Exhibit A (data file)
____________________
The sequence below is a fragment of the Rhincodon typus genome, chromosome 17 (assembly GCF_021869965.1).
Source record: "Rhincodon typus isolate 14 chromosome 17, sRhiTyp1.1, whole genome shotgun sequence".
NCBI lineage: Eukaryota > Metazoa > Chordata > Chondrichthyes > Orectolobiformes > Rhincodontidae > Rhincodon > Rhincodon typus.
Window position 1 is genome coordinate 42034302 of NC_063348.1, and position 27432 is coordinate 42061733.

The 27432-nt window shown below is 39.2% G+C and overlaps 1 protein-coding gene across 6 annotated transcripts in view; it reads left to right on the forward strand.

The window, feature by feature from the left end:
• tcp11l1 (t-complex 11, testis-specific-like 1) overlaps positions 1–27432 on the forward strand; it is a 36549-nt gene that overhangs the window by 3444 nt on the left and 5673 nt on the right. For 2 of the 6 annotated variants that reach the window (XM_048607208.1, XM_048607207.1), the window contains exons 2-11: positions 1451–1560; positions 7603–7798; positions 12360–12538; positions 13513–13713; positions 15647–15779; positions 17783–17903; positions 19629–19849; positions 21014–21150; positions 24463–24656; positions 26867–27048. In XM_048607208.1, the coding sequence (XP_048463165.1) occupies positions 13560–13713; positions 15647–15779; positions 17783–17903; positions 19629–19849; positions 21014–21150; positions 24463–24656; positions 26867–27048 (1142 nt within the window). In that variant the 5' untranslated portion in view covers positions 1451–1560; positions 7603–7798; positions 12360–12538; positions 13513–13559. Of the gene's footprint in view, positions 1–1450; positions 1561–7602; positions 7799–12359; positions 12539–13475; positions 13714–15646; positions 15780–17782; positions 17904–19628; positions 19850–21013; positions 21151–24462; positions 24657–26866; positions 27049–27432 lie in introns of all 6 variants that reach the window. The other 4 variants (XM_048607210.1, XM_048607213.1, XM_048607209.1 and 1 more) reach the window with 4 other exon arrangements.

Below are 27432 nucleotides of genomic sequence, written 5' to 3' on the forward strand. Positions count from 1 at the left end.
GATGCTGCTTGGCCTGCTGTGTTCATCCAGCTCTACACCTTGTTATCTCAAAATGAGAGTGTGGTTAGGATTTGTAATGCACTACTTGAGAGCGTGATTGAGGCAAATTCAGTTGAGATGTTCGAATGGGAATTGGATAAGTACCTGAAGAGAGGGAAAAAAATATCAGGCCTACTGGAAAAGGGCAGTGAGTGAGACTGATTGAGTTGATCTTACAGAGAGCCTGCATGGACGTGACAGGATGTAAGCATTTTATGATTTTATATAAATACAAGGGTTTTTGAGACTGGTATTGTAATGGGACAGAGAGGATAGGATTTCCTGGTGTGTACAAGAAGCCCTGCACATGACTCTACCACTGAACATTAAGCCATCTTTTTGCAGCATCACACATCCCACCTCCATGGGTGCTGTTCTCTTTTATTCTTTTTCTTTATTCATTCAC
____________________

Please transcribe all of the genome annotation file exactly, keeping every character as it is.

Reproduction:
The sequence below is a fragment of the Rhincodon typus genome, chromosome 17 (assembly GCF_021869965.1).
Source record: "Rhincodon typus isolate 14 chromosome 17, sRhiTyp1.1, whole genome shotgun sequence".
NCBI lineage: Eukaryota > Metazoa > Chordata > Chondrichthyes > Orectolobiformes > Rhincodontidae > Rhincodon > Rhincodon typus.
Window position 1 is genome coordinate 42034302 of NC_063348.1, and position 27432 is coordinate 42061733.

The 27432-nt window shown below is 39.2% G+C and overlaps 1 protein-coding gene across 6 annotated transcripts in view; it reads left to right on the forward strand.

The window, feature by feature from the left end:
• tcp11l1 (t-complex 11, testis-specific-like 1) overlaps positions 1–27432 on the forward strand; it is a 36549-nt gene that overhangs the window by 3444 nt on the left and 5673 nt on the right. For 2 of the 6 annotated variants that reach the window (XM_048607208.1, XM_048607207.1), the window contains exons 2-11: positions 1451–1560; positions 7603–7798; positions 12360–12538; positions 13513–13713; positions 15647–15779; positions 17783–17903; positions 19629–19849; positions 21014–21150; positions 24463–24656; positions 26867–27048. In XM_048607208.1, the coding sequence (XP_048463165.1) occupies positions 13560–13713; positions 15647–15779; positions 17783–17903; positions 19629–19849; positions 21014–21150; positions 24463–24656; positions 26867–27048 (1142 nt within the window). In that variant the 5' untranslated portion in view covers positions 1451–1560; positions 7603–7798; positions 12360–12538; positions 13513–13559. Of the gene's footprint in view, positions 1–1450; positions 1561–7602; positions 7799–12359; positions 12539–13475; positions 13714–15646; positions 15780–17782; positions 17904–19628; positions 19850–21013; positions 21151–24462; positions 24657–26866; positions 27049–27432 lie in introns of all 6 variants that reach the window. The other 4 variants (XM_048607210.1, XM_048607213.1, XM_048607209.1 and 1 more) reach the window with 4 other exon arrangements.

Below are 27432 nucleotides of genomic sequence, written 5' to 3' on the forward strand. Positions count from 1 at the left end.
GATGCTGCTTGGCCTGCTGTGTTCATCCAGCTCTACACCTTGTTATCTCAAAATGAGAGTGTGGTTAGGATTTGTAATGCACTACTTGAGAGCGTGATTGAGGCAAATTCAGTTGAGATGTTCGAATGGGAATTGGATAAGTACCTGAAGAGAGGGAAAAAAATATCAGGCCTACTGGAAAAGGGCAGTGAGTGAGACTGATTGAGTTGATCTTACAGAGAGCCTGCATGGACGTGACAGGATGTAAGCATTTTATGATTTTATATAAATACAAGGGTTTTTGAGACTGGTATTGTAATGGGACAGAGAGGATAGGATTTCCTGGTGTGTACAAGAAGCCCTGCACATGACTCTACCACTGAACATTAAGCCATCTTTTTGCAGCATCACACATCCCACCTCCATGGGTGCTGTTCTCTTTTATTCTTTTTCTTTATTCATTCAC